Ok so here’s what you have to do win the whole shebang: just click HERE. Then put the amount you want to donate into the little box. Remember, the more you give, the more chances you have to win. And make sure to peruse all the other great prizes HERE...and enter to win those as well! Entries will be accepted only until December 17th so make sure you do it soon. Anyone can enter, anywhere in the world.

And now a major merci to everyone who helped me pull together this prize. Thanks to you, someone is going to have an amazing vacation in Provence and some very needy kids and their families will eat better for years because of you. 


For more info on PWP, check out their website here or follow them on Facebook and Twitter

For more on Sustainable Harvest, see their website and follow them on Twitter.

Ok everybody, start clicking! And Bonne Chance!

Monday, November 24, 2014

My New Favorite Travel Companion



If you travel internationally, you know what a hassle it can be to get online without racking up huge roaming charges. Lots of people buy a local SIM card but they're not always available and many devices don't take them. Plus, a new SIM means a new phone number...more hassle!

Many of my travel-planning clients ask about connectivity for their upcoming trips to France...and I'd been wondering for a while about those mobile hotspots that you can rent for travel. They create a WiFi signal wherever you are, for when there's no WiFi and you don't want to use your own 3G or 4G. Such as? In a car, on a bus or train, in a rental house, on the street or in any shop or restaurant without WiFi. Or, where the WiFi is so slow it makes you nuts.

When my client Joyce Rothenberg--a tour operator who brings groups to France--used one on her recent trip and told me it was fantastic, I knew I wanted to give it a try. So I got myself one from Travel WiFi...and to get it back they'll have to pry it from my clenched little fists. I love this thing!

Prices depend on the length of your trip, starting at 6€ per day (for 30 days). A seven-day rental is 48€; a three-day rental is 30€.  Readers of Provence Post will get a 10% discount by using the link below. 

If you're thinking oh no, not another gadget with cords and adapters and complicated instructions...this isn't like that at all. In fact the company clearly set out to make the process as easy and pleasant as possible. Hey, your little hotspot arrives in a small flat box with a cookie in it. How many companies send you shortbread just for fun?

The device itself is tiny--smaller than a deck of cards--and the instructions are super easy. Basically, you use the little cord to charge it as needed...then input the password that appears conveniently on the back of the device...and off you go, browsing the web, downloading emails, sending photos and more, all at 4G speed. (If 4G is unavailable in your area, you'll get 3G or 3G+.) If you know where you're going in France, you can check the coverage map here.

Most clients order their hotspot once they know their travel dates...and have it sent to wherever they're staying in France: hotel, hostel, private home, rental. (For the time being, the company only ships to France.) Or, you can reserve one and pick it up at Travel Wifi's office in Paris....where, the website says, you'll be offered a cup of coffee and lots of Paris travel tips! If your rental starts on a weekend when the office is closed, they'll find a way for you to get it.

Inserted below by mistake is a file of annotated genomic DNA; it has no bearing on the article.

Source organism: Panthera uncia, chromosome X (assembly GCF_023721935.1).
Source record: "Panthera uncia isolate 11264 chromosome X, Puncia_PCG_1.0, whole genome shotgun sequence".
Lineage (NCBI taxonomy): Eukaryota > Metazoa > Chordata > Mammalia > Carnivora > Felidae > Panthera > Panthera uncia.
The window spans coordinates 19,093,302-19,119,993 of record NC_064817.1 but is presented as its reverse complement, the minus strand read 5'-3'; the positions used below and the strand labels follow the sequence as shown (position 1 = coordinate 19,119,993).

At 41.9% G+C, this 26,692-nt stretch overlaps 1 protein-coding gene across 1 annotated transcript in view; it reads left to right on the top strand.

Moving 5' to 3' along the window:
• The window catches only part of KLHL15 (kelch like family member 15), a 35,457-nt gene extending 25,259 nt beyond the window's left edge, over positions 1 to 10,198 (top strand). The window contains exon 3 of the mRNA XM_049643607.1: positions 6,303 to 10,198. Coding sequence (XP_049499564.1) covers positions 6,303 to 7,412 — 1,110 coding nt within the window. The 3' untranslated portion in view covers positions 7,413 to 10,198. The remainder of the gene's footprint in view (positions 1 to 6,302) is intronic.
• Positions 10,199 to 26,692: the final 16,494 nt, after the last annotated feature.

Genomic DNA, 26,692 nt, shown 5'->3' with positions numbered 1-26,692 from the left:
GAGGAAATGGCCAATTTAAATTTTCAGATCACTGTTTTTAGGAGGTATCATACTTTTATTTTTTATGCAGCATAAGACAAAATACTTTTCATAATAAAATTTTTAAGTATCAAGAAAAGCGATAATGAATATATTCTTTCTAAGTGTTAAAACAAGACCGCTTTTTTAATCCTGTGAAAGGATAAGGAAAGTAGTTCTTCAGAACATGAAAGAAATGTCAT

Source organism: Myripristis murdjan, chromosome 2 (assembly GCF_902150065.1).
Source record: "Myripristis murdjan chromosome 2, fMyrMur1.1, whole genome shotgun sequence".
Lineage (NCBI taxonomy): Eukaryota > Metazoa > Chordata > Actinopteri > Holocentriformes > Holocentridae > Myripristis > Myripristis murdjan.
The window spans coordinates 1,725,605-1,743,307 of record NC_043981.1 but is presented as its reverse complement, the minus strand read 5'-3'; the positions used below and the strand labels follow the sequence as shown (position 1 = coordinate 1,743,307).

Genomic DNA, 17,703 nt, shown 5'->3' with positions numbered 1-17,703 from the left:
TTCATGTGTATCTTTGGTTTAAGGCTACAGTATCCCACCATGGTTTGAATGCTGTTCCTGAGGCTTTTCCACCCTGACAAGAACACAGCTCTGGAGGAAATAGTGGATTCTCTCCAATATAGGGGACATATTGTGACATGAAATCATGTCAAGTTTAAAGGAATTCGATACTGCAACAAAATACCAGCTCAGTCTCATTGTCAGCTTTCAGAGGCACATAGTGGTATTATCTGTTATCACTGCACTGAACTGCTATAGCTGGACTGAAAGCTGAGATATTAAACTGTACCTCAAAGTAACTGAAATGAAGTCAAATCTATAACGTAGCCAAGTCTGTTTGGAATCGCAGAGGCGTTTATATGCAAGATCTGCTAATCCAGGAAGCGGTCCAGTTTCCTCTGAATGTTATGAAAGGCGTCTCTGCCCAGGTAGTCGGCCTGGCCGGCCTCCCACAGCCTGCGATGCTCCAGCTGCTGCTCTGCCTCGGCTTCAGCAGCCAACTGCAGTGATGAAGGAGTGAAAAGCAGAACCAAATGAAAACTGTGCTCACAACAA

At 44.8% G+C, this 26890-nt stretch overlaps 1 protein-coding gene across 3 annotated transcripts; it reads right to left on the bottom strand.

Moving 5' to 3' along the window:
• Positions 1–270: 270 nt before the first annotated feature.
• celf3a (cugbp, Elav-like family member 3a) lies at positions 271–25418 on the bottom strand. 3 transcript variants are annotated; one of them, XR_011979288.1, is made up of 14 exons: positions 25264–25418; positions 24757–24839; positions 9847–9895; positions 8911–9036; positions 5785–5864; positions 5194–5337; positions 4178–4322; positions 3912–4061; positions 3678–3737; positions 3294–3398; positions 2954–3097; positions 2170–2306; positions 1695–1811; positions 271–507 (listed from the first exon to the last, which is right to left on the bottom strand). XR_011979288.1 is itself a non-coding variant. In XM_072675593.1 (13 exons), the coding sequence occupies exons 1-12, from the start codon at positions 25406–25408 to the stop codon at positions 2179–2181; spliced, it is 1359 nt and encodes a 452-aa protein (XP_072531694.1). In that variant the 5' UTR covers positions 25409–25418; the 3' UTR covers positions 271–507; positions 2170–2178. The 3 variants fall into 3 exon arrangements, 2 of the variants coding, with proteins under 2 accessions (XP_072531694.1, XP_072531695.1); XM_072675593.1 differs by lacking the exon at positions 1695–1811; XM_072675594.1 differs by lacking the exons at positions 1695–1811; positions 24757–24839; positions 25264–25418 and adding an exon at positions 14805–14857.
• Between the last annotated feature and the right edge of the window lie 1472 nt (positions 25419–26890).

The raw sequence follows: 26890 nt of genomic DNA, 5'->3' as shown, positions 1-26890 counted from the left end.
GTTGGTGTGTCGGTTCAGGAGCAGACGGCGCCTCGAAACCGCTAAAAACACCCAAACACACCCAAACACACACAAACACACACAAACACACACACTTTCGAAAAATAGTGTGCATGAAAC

When you're done, you pop it into the box and into the pre-paid envelope and send it back.

Travel WiFi's devices work with laptops, tablets and smartphones. They're totally wireless: toss it in your purse or backpack, leave it on the dashboard, keep it in your pocket. Use is totally unlimited: you can suck up as much data as your heart desires with no hidden fees or small print or exceptions. And you can share your connection with up to nine other devices at the same time. Yep, the whole family can be online at once. Two families!

Considering that data access while roaming can cost up to 10€ per MB depending on the country and plan, the daily rental price really seems like nothing. Think of the time we've all spent on the road, searching for a good WiFi signal...time that could be spent doing just about anything else. And given that you're not changing your SIM, your phone number stays the same...another big bonus, in my book.

It is possible to buy (rather than rent) personal hotspots, for roughly 100€ to 200€. But then you'll need a different SIM card and subscription for every country you visit. For most travelers, a short rental is a far better option. I assume these devices are now available for rental all over the world, but the Travel WiFi one works only in France; beyond that you're on your own.

There are quite a few companies that now offer the same type of device but I had a super positive experience with Travel WiFi...so I'm really happy to recommend it to anyone coming to France. And because I know how y'all love a deal, I asked company co-founder Jonathan Justman to give you a 10% discount and of course he said ''bien sur!'' So be sure to book by clicking here or you won't get the discount.  You're welcome!

Questions: contact@travel-wifi.com, tel +33 (0)1 76 44 00 30.

Tuesday, November 18, 2014